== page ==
It's Over — the 111th Congress Draws to a Close

It's Over — the 111th Congress Draws to a Close

At 6:00 pm today, the House adjourned “sine die” — without a day to reconvene. The Senate is expected to wrap up its work today as well, bringing the 111th Congress to a close. Senate Majority Leader Harry Reid is currently on the Senate floor summarizing the past two years.

Among last minute actions were the following:

  • The Senate ratified the New START treaty
  • The Senate passed a stripped down version of the FY2011 National Defense Authorization Act, sending it to the President
  • The House passed the Senate-amended version of the America COMPETES Act, sending it to the President
  • Both chambers passed a bill providing assistance to first responders and survivors of the 9/11 terrorist attacks, sending it to the President
  • Both chambers passed a bill modernizing the Government Performance and Results Act (GPRA) that requires each government agency to file publlicly an evaluation of its spending on a quarterly basis, sending it to the President

With House passage yesterday of the Senate version of another Continuing Resolution (CR), federal agencies can operate until March 4, 2011 — most, including NASA, at their FY2010 funding levels. The detailed language about NASA that was in the earlier House-passed year-long CR is defunct, so NASA did not get relief from the prohibition against cancelling the Constellation program or initiating a new effort until Congress approved such plans. It also did not get specific appropriations to begin development of a heavy lift launch vehicle with an initial lift capability of 130 tons as stated in the House-passed year-long CR. Instead, NASA will be guided by the language in the 2010 NASA Authorization Act that the vehicle have an initial launch capability of 70-100 tons, later growing to 130 tons. The difference in language is viewed as signalling whether a vehicle more closely based on the space shuttle should be built (the 70-100 ton language) versus a vehicle more akin to the Ares V (the 130 ton language).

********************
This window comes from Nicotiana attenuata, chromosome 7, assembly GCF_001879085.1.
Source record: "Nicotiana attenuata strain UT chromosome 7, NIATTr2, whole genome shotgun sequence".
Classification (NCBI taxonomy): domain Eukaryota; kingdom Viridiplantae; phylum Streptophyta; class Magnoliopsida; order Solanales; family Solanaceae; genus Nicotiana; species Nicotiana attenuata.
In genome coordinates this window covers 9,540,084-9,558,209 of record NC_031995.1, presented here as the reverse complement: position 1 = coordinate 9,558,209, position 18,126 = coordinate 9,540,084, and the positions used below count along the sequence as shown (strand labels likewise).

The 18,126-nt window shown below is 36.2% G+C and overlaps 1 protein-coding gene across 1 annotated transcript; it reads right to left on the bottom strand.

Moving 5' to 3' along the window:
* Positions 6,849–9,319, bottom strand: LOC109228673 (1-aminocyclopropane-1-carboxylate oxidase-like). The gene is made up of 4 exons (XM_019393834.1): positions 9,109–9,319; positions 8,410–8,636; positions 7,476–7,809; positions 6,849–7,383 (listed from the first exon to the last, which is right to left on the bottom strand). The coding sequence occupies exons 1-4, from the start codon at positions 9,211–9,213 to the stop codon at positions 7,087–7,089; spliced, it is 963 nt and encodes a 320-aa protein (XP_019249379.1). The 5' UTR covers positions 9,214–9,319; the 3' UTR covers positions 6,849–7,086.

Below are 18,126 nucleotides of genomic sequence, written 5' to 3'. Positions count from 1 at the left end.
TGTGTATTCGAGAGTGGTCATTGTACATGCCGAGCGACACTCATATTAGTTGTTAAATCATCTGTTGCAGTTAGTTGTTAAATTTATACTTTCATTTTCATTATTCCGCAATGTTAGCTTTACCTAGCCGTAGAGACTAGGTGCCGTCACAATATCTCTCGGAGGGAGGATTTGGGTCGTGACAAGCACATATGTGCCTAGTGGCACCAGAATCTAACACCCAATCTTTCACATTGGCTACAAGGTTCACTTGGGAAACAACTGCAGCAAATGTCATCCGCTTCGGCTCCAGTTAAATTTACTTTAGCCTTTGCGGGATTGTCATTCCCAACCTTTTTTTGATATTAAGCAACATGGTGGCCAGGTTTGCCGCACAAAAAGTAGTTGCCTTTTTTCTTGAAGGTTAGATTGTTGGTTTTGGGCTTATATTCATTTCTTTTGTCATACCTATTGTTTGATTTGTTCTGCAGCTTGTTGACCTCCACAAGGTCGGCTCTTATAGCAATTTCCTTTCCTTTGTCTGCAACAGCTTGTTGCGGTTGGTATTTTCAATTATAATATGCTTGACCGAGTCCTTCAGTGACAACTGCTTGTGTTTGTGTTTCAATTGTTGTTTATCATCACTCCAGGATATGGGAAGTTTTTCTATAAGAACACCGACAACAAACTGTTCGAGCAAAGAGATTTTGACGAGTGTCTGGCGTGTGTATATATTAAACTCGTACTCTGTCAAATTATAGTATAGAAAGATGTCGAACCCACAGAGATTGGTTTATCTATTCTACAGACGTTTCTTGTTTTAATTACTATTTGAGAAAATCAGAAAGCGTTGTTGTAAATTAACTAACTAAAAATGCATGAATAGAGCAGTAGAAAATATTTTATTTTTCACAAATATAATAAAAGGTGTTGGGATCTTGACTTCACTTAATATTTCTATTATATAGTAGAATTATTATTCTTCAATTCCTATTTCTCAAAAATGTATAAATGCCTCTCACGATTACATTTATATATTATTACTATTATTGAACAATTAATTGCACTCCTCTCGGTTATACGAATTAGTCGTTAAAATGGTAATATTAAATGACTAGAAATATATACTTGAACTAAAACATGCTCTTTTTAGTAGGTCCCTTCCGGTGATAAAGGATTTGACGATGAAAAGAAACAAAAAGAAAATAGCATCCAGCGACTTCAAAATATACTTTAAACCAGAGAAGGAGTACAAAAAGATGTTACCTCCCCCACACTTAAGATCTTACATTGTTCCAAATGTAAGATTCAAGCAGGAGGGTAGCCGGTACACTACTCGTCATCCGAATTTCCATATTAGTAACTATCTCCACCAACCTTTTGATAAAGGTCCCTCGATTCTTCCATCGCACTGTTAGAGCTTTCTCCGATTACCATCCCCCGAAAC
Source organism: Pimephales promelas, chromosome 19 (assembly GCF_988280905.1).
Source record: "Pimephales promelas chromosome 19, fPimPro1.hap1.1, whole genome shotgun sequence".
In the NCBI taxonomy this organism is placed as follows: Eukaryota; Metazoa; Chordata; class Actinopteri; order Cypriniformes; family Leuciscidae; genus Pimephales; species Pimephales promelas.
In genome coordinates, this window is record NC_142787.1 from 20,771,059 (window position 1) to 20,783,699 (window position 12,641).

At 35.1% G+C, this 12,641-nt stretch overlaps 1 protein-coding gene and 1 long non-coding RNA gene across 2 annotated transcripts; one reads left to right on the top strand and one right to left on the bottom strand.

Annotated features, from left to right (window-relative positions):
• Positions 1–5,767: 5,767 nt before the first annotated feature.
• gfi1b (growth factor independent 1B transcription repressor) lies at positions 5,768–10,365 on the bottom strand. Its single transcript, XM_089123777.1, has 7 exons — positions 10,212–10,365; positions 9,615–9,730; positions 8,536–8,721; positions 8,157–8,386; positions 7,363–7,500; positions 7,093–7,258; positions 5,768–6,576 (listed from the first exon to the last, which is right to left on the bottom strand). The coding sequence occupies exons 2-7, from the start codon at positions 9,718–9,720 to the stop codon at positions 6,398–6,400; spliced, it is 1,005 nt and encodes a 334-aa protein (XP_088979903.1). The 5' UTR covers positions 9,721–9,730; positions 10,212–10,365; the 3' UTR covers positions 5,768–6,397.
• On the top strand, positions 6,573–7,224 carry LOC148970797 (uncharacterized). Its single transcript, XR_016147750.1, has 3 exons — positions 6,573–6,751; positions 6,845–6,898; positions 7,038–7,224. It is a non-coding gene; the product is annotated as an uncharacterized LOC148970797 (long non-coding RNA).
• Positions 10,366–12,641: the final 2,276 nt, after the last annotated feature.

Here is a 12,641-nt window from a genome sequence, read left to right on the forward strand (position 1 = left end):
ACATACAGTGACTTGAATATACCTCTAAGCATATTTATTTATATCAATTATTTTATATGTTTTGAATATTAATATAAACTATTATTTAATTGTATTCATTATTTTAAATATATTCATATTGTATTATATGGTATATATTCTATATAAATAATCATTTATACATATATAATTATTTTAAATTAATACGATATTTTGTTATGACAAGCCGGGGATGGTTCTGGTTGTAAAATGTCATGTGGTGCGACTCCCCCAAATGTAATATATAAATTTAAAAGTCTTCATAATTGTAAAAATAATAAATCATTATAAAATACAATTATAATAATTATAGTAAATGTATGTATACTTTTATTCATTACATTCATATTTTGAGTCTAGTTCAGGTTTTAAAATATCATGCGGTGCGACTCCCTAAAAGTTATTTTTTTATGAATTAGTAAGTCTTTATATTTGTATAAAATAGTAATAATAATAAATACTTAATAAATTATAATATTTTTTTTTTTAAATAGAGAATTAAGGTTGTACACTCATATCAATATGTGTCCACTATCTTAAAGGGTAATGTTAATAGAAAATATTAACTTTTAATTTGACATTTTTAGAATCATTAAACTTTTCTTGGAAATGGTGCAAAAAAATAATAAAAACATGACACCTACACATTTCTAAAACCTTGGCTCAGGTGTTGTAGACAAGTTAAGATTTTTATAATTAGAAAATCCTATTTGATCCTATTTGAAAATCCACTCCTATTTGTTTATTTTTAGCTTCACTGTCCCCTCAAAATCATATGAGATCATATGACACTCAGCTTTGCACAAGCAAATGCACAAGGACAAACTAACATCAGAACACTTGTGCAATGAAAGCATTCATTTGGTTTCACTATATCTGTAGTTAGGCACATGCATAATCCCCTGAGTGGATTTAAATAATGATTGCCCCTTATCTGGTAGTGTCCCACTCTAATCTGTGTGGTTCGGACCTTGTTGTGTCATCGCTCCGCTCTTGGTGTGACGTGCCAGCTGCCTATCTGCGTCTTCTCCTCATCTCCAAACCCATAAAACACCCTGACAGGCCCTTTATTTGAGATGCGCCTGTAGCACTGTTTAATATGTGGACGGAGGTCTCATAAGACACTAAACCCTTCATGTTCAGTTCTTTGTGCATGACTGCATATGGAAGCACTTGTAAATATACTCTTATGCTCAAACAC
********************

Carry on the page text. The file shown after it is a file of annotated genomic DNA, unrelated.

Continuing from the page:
NASA will operate for another three months at its FY2010 funding level of $18.7 billion instead of the $18.9 billion proposed in the year-long CR or the $19.0 billion level requested by the President. While this will complicate NASA’s planning for the future, Senator Bill Nelson (D-FL) did extract a commitment from Presidential Science Adviser John Holdren and NASA Chief Financial Officer Beth Robinson at a December 1 hearing that as long as NASA received close to what the President requested that the “Launch on Need” shuttle mission (STS-135) would take place. Senator Nelson specifically raised the possibility of NASA being held at the $18.7 billion level. Meanwhile, programs like earth sciences that were slated to get a significant increase in FY2011 will have to wait to see if that funding materializes next year.

The forecast is not bright for agencies like NASA that are part of non-defense discretionary spending. Republicans have vowed to cut those programs significantly in an effort to reduce the deficit.

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